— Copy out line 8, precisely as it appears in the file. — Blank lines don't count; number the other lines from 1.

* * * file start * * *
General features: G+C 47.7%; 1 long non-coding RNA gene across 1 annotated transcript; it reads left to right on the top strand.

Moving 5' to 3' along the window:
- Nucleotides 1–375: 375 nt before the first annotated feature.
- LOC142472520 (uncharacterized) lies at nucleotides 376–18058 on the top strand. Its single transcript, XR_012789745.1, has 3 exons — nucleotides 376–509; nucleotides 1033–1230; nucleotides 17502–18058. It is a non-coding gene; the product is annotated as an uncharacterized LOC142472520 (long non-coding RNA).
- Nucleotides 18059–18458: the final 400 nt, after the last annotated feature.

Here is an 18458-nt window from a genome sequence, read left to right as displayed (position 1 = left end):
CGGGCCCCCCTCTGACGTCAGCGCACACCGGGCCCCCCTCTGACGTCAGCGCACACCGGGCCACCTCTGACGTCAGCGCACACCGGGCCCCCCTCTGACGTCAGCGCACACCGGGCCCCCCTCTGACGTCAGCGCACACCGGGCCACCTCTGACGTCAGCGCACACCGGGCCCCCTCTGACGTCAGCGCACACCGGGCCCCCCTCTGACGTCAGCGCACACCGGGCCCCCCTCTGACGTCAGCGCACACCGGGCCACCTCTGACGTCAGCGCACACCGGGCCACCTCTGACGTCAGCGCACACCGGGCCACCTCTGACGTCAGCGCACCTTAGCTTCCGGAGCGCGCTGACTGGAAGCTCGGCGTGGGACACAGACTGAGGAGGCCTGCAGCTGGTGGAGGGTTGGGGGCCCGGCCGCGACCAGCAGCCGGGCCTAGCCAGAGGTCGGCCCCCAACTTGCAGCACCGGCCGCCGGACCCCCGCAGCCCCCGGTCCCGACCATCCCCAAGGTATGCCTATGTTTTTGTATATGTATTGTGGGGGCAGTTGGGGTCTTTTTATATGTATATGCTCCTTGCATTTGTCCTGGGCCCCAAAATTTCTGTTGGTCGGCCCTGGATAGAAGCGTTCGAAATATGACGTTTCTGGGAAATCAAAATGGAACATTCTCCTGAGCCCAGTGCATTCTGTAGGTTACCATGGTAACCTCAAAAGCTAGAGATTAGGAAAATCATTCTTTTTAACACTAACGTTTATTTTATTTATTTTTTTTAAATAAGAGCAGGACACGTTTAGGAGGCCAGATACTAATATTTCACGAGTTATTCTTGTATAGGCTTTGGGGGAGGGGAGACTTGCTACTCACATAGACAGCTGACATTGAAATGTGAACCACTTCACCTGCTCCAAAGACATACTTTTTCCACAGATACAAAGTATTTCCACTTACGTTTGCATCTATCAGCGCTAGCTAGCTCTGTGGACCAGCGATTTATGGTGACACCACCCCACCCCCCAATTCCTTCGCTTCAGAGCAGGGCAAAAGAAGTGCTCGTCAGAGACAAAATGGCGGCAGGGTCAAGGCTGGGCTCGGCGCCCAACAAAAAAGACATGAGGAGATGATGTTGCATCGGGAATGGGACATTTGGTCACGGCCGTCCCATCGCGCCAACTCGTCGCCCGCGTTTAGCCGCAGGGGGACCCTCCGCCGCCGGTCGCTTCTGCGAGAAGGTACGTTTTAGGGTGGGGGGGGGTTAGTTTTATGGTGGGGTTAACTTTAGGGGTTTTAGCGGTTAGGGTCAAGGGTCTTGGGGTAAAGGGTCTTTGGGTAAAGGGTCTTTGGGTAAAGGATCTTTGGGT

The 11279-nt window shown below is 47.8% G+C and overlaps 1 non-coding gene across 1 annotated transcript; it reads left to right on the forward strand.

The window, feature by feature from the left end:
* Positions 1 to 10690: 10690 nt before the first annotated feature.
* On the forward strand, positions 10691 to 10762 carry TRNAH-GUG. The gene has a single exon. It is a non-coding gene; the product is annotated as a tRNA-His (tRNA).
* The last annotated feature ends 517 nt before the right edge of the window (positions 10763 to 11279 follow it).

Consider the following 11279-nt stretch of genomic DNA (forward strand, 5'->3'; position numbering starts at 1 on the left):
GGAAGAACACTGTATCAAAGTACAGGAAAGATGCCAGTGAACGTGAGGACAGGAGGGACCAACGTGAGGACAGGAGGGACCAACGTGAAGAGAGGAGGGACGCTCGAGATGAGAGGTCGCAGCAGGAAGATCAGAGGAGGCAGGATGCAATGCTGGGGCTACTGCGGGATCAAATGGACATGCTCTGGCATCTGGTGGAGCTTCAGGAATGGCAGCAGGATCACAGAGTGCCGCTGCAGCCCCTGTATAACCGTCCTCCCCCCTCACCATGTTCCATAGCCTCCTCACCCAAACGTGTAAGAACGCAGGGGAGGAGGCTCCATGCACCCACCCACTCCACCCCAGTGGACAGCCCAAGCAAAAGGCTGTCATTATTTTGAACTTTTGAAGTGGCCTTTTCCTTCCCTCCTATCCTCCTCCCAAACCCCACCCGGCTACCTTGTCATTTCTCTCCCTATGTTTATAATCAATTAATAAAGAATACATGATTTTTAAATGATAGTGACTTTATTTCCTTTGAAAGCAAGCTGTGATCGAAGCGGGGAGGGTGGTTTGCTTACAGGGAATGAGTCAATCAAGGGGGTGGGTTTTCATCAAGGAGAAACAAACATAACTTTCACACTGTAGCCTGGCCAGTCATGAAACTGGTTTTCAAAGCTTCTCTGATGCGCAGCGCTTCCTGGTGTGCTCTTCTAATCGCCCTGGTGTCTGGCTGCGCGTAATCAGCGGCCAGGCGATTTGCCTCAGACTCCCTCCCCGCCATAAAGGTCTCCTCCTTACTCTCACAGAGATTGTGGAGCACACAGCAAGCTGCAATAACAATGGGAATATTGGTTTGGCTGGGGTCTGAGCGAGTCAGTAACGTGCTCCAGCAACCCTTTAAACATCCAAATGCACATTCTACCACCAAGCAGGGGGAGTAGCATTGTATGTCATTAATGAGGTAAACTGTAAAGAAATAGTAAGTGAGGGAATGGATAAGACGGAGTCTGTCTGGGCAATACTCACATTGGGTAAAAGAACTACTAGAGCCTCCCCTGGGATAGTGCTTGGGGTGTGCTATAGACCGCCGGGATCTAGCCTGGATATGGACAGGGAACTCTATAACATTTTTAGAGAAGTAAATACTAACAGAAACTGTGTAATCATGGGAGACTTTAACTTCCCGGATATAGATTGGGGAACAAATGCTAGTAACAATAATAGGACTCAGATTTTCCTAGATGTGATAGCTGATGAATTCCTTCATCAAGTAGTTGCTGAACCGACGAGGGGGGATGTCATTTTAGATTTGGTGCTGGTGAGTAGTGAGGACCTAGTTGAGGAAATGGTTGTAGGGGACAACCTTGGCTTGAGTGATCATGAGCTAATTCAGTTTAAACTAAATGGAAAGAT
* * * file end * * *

The 11279-nt window shown below is 47.8% G+C and overlaps 1 non-coding gene across 1 annotated transcript; it reads left to right on the forward strand.